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README.rst

django-userpreferences (django-userpreferences)

This Django app has for purpose to integrate easily for other apps to use. It aims to be easily added into existing projects.

Installation

Depedencies

django-userpreferences requires django-picklefield. When upgrading you need south.

Installing django-userpreferences

Install into your python path using pip or easy_install:

pip install django-userpreferences
easy_install django-userpreferences

Add 'preferences' to your INSTALLED_APPS in settings.py:

INSTALLED_APPS = (
    ...
    'preferences',
)

Add '(r'^preferences/', include('preferences.urls')' to your urls:

urlpatterns = patterns( '',
    ....
    (r'^preferences/', include('preferences.urls'),
)

Don't forget to run

./manage.py syncdb

to create the table that is going to receive the preferences.

And if you are using south (you need south if you are upgrading):

./manage.py migrate

Using django-userpreferences

Add a preferences.py file to you app test_app.:

test_app/
 -- preferences.py
 -- models.py
 -- views.py

That looks like this:

PREFERENCES = (
    'mailing_period':(
        #(u'Preference Display', 'value')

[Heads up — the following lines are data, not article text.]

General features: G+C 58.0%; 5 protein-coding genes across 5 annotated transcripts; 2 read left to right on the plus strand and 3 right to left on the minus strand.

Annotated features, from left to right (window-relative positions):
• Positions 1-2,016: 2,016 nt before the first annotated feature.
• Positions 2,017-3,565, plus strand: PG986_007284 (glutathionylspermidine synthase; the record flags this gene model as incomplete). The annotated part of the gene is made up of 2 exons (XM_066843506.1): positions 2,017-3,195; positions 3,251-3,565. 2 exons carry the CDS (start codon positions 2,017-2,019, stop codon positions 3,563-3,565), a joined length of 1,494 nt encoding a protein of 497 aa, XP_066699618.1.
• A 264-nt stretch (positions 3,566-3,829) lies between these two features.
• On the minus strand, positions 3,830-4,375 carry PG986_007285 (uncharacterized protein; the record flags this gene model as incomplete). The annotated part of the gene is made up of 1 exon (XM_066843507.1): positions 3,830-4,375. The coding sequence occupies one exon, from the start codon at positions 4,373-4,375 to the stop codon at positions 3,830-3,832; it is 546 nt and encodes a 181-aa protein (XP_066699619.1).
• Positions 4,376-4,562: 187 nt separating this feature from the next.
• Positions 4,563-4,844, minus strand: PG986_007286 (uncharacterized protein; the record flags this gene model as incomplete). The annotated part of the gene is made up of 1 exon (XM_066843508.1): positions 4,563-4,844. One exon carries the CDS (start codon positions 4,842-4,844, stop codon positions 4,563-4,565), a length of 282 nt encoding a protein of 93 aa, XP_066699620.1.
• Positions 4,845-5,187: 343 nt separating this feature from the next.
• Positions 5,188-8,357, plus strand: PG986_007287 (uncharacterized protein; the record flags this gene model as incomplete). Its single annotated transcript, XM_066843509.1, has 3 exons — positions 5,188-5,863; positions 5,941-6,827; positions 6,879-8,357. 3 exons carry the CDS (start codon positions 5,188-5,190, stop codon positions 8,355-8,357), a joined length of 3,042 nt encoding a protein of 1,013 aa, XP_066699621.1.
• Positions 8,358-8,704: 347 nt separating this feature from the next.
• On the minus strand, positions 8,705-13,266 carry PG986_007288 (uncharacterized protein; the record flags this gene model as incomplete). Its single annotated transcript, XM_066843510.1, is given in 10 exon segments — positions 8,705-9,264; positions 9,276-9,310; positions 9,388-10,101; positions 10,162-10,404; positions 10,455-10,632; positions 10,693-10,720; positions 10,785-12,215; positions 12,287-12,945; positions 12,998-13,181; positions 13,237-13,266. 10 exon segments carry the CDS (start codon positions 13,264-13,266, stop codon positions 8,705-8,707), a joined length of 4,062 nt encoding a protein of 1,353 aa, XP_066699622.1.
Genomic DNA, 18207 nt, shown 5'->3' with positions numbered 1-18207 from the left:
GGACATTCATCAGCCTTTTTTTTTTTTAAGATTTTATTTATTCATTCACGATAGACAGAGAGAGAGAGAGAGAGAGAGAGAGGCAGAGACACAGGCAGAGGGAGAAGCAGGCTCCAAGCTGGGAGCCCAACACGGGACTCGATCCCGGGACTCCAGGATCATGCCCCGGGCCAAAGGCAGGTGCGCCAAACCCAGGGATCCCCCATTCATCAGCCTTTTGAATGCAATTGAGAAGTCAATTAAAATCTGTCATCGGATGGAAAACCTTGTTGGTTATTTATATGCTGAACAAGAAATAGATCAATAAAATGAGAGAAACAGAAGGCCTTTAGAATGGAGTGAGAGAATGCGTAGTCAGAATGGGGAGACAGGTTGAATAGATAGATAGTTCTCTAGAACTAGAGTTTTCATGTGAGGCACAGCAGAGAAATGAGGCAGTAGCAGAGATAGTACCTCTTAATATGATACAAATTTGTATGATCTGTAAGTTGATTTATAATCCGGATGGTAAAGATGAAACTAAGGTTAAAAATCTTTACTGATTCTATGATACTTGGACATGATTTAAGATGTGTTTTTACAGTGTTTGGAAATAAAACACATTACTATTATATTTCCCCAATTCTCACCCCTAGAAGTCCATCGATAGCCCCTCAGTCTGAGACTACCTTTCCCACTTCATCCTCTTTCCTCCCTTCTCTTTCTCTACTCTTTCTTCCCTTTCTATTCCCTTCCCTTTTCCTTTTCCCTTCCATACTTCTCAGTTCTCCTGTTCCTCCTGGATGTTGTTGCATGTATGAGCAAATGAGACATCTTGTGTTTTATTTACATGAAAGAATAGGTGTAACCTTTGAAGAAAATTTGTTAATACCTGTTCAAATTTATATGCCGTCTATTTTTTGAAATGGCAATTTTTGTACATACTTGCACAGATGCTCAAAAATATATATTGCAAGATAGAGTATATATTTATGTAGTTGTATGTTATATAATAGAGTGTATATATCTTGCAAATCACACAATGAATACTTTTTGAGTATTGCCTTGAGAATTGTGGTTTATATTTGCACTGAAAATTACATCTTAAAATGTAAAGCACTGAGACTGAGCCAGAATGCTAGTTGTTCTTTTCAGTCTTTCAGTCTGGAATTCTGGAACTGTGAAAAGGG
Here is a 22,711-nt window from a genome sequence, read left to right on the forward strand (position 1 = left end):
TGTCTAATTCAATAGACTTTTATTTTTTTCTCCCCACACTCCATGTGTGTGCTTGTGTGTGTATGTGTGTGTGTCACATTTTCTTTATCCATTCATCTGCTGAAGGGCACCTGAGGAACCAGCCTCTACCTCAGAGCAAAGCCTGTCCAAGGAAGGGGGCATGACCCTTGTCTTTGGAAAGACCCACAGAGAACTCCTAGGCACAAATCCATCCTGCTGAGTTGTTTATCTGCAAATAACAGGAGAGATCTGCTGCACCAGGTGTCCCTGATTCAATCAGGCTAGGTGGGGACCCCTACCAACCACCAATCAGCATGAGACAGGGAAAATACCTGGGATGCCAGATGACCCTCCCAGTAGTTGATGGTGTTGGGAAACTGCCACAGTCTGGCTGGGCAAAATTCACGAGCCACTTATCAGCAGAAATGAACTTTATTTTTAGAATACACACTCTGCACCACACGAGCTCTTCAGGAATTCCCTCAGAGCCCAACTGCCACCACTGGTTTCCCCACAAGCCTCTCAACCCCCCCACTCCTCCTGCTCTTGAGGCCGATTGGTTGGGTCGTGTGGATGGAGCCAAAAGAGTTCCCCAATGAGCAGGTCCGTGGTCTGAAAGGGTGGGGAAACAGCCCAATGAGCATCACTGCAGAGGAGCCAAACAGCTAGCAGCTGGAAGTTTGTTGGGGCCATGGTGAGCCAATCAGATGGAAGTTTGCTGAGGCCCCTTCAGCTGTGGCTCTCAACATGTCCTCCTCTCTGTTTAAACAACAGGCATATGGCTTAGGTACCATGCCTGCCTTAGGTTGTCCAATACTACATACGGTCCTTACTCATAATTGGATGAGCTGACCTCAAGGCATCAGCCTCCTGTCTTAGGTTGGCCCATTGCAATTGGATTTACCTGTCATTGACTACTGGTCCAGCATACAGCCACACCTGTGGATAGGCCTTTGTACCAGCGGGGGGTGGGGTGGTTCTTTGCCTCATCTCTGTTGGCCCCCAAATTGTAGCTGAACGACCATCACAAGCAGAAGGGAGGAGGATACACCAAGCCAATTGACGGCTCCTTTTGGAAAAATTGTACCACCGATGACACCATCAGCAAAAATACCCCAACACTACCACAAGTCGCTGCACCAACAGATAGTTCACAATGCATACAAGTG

(u'Weekly', 'week'), #first item is the default value
        (u'Monthly', 'month'),
        (u'Daily', 'day'),
    )
)

You can now access user preference within your views:

>>> user.preferences['test_app']
{'mailing_period' : 'week'}

>>> user.preferences['test_app'] = { 'mailing_period' : 'month' }
>>> user.preferences.save()
>>> user.preferences['test_app']
{'mailing_period' : 'month'}

Note: Though it may have some properties of a dict, user.preferences is NOT a dict. It's a Model object, dict behaviour is a shortcut for user.preferences.preferences. If you use the preferences urls, an url is made accessible to change preferences:

<a href="{% url preferences.views.change 'test_app' 'mailing_period' 'month' %}?return_url='/'>Receive monthly newsletter</a>

If the value in the database does not match any of the preferences within your preferences.py, the default value will be returned (this allows to disable preferences after people actually used them without breaking your app)

String settings work nice, I did not try other things such as datetime yet, hopefully they work nice (as the settings are stored in a picklefield).

Only discrete set of settings are allowed for now. Patches welcome for preferences that could set by user input.

Changing the default separator

djatngo-userpreferences uses a separator between the app name and the preference name in forms. By default the separator is '/'. To override this in the weird case you might be needing it in some variable name, you need to change it in you settings.py file:

PREFERENCES_SEPARATOR = '/'
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